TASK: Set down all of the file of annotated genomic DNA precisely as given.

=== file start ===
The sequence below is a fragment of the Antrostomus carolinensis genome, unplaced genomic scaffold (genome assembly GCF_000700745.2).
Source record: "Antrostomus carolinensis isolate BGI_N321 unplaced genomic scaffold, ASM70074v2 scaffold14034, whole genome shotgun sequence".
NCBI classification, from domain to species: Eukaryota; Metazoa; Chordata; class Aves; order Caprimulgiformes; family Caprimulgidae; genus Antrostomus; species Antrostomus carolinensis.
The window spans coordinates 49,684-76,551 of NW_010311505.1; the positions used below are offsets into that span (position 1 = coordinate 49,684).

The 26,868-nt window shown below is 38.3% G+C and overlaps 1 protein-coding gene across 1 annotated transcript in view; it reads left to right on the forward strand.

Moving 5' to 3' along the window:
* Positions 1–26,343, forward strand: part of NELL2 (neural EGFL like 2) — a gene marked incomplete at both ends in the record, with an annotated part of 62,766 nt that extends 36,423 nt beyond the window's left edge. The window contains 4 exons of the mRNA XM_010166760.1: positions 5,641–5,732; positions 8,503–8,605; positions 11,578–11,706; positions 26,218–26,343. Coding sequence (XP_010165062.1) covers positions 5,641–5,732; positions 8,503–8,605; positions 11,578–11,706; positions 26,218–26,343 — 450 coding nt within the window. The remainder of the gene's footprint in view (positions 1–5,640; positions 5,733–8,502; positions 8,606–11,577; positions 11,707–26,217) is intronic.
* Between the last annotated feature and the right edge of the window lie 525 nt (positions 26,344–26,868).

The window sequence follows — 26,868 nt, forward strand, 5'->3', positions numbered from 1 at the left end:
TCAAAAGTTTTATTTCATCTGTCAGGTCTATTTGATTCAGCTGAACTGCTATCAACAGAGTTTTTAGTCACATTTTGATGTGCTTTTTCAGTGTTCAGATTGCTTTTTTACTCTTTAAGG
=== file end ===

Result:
The sequence below is a fragment of the Antrostomus carolinensis genome, unplaced genomic scaffold (genome assembly GCF_000700745.2).
Source record: "Antrostomus carolinensis isolate BGI_N321 unplaced genomic scaffold, ASM70074v2 scaffold14034, whole genome shotgun sequence".
NCBI classification, from domain to species: Eukaryota; Metazoa; Chordata; class Aves; order Caprimulgiformes; family Caprimulgidae; genus Antrostomus; species Antrostomus carolinensis.
The window spans coordinates 49,684-76,551 of NW_010311505.1; the positions used below are offsets into that span (position 1 = coordinate 49,684).

The 26,868-nt window shown below is 38.3% G+C and overlaps 1 protein-coding gene across 1 annotated transcript in view; it reads left to right on the forward strand.

Moving 5' to 3' along the window:
* Positions 1–26,343, forward strand: part of NELL2 (neural EGFL like 2) — a gene marked incomplete at both ends in the record, with an annotated part of 62,766 nt that extends 36,423 nt beyond the window's left edge. The window contains 4 exons of the mRNA XM_010166760.1: positions 5,641–5,732; positions 8,503–8,605; positions 11,578–11,706; positions 26,218–26,343. Coding sequence (XP_010165062.1) covers positions 5,641–5,732; positions 8,503–8,605; positions 11,578–11,706; positions 26,218–26,343 — 450 coding nt within the window. The remainder of the gene's footprint in view (positions 1–5,640; positions 5,733–8,502; positions 8,606–11,577; positions 11,707–26,217) is intronic.
* Between the last annotated feature and the right edge of the window lie 525 nt (positions 26,344–26,868).

The window sequence follows — 26,868 nt, forward strand, 5'->3', positions numbered from 1 at the left end:
TCAAAAGTTTTATTTCATCTGTCAGGTCTATTTGATTCAGCTGAACTGCTATCAACAGAGTTTTTAGTCACATTTTGATGTGCTTTTTCAGTGTTCAGATTGCTTTTTTACTCTTTAAGG